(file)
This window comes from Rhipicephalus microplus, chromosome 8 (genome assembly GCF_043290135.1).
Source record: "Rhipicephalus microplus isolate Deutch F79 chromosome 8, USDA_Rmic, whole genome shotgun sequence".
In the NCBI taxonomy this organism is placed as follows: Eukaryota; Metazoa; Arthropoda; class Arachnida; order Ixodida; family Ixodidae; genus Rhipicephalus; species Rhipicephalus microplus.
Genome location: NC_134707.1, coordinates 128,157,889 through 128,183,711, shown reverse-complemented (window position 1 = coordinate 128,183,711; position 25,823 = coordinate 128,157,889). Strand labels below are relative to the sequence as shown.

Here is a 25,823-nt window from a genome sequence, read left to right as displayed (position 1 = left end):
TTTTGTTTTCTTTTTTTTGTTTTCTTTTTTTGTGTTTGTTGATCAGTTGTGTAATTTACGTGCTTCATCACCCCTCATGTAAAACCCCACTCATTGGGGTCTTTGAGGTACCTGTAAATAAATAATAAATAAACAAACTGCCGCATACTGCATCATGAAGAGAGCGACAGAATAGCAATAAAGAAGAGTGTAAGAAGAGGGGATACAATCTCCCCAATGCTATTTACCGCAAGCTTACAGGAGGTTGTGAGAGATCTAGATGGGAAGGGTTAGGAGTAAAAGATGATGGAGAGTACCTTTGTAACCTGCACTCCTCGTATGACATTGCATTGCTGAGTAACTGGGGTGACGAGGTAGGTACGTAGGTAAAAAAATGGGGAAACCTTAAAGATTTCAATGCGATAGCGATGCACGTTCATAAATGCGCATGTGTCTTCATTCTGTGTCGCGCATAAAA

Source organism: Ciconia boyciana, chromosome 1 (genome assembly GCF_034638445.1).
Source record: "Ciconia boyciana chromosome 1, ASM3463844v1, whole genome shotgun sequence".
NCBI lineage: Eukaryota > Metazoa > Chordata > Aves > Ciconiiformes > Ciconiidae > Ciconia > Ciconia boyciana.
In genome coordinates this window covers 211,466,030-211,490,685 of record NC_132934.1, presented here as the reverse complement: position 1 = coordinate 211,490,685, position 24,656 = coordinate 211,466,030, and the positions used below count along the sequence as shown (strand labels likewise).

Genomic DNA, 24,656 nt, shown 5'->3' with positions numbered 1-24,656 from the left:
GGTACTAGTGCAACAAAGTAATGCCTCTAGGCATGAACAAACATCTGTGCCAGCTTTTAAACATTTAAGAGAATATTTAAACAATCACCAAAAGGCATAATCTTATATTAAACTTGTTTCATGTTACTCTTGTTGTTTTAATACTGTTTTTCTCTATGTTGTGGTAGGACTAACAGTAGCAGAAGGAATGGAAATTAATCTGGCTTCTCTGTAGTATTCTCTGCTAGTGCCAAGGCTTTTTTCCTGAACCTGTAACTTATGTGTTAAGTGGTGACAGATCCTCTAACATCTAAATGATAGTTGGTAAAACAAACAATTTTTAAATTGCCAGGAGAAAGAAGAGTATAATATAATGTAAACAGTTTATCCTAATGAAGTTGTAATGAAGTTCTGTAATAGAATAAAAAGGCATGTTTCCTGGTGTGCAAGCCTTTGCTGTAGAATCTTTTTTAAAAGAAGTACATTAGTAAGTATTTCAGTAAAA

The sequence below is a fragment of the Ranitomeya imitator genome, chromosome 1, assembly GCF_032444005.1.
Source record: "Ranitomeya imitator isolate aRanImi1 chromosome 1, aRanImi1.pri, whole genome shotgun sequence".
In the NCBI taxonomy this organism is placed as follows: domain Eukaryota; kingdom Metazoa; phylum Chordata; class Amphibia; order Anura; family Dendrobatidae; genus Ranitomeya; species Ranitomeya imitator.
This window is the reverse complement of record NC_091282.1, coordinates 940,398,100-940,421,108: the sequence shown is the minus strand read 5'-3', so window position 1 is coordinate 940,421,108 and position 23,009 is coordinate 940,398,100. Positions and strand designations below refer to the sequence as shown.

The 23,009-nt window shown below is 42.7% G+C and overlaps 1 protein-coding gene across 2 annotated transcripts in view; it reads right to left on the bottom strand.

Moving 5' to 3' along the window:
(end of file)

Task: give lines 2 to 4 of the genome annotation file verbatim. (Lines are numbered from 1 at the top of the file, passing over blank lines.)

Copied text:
Source record: "Rhipicephalus microplus isolate Deutch F79 chromosome 8, USDA_Rmic, whole genome shotgun sequence".
In the NCBI taxonomy this organism is placed as follows: Eukaryota; Metazoa; Arthropoda; class Arachnida; order Ixodida; family Ixodidae; genus Rhipicephalus; species Rhipicephalus microplus.
Genome location: NC_134707.1, coordinates 128,157,889 through 128,183,711, shown reverse-complemented (window position 1 = coordinate 128,183,711; position 25,823 = coordinate 128,157,889). Strand labels below are relative to the sequence as shown.